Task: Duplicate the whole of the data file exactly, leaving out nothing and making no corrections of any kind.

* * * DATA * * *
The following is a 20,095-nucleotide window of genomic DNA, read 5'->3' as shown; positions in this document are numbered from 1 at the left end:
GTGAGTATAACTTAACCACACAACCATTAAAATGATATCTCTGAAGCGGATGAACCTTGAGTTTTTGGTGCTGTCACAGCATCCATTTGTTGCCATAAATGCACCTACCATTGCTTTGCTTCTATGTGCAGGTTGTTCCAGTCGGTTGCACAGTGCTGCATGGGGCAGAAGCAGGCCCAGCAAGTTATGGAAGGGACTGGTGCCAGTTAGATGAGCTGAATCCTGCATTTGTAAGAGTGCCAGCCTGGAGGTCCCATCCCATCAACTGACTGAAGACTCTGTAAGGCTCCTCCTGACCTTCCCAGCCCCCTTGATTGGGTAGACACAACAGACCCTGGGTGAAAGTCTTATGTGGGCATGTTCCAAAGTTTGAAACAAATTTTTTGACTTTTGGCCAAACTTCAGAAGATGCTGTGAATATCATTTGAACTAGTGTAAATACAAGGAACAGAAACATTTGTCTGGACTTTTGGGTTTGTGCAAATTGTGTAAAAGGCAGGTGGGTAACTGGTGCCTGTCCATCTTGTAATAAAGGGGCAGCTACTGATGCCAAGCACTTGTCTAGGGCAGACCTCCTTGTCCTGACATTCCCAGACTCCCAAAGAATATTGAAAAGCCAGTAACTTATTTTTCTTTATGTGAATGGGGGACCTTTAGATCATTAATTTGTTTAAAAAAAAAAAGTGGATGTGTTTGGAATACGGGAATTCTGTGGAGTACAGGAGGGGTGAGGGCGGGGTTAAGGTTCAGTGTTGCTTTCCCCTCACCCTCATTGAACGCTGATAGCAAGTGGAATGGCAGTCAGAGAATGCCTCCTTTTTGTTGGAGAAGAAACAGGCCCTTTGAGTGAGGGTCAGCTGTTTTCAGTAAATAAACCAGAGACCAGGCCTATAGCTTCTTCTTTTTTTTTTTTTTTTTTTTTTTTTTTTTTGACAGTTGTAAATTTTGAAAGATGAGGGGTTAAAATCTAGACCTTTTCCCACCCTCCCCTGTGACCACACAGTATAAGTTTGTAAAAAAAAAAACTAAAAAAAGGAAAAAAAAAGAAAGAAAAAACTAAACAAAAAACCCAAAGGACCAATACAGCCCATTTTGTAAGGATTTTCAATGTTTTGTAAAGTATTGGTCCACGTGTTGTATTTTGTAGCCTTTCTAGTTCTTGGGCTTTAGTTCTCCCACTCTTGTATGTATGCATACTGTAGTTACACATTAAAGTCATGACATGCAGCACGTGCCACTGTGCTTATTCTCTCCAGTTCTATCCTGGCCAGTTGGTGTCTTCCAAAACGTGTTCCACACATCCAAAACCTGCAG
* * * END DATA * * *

The following is a 20,095-nucleotide window of genomic DNA, read 5'->3' as shown; positions in this document are numbered from 1 at the left end:
GTGAGTATAACTTAACCACACAACCATTAAAATGATATCTCTGAAGCGGATGAACCTTGAGTTTTTGGTGCTGTCACAGCATCCATTTGTTGCCATAAATGCACCTACCATTGCTTTGCTTCTATGTGCAGGTTGTTCCAGTCGGTTGCACAGTGCTGCATGGGGCAGAAGCAGGCCCAGCAAGTTATGGAAGGGACTGGTGCCAGTTAGATGAGCTGAATCCTGCATTTGTAAGAGTGCCAGCCTGGAGGTCCCATCCCATCAACTGACTGAAGACTCTGTAAGGCTCCTCCTGACCTTCCCAGCCCCCTTGATTGGGTAGACACAACAGACCCTGGGTGAAAGTCTTATGTGGGCATGTTCCAAAGTTTGAAACAAATTTTTTGACTTTTGGCCAAACTTCAGAAGATGCTGTGAATATCATTTGAACTAGTGTAAATACAAGGAACAGAAACATTTGTCTGGACTTTTGGGTTTGTGCAAATTGTGTAAAAGGCAGGTGGGTAACTGGTGCCTGTCCATCTTGTAATAAAGGGGCAGCTACTGATGCCAAGCACTTGTCTAGGGCAGACCTCCTTGTCCTGACATTCCCAGACTCCCAAAGAATATTGAAAAGCCAGTAACTTATTTTTCTTTATGTGAATGGGGGACCTTTAGATCATTAATTTGTTTAAAAAAAAAAAGTGGATGTGTTTGGAATACGGGAATTCTGTGGAGTACAGGAGGGGTGAGGGCGGGGTTAAGGTTCAGTGTTGCTTTCCCCTCACCCTCATTGAACGCTGATAGCAAGTGGAATGGCAGTCAGAGAATGCCTCCTTTTTGTTGGAGAAGAAACAGGCCCTTTGAGTGAGGGTCAGCTGTTTTCAGTAAATAAACCAGAGACCAGGCCTATAGCTTCTTCTTTTTTTTTTTTTTTTTTTTTTTTTTTTTTGACAGTTGTAAATTTTGAAAGATGAGGGGTTAAAATCTAGACCTTTTCCCACCCTCCCCTGTGACCACACAGTATAAGTTTGTAAAAAAAAAAACTAAAAAAAGGAAAAAAAAAGAAAGAAAAAACTAAACAAAAAACCCAAAGGACCAATACAGCCCATTTTGTAAGGATTTTCAATGTTTTGTAAAGTATTGGTCCACGTGTTGTATTTTGTAGCCTTTCTAGTTCTTGGGCTTTAGTTCTCCCACTCTTGTATGTATGCATACTGTAGTTACACATTAAAGTCATGACATGCAGCACGTGCCACTGTGCTTATTCTCTCCAGTTCTATCCTGGCCAGTTGGTGTCTTCCAAAACGTGTTCCACACATCCAAAACCTGCAG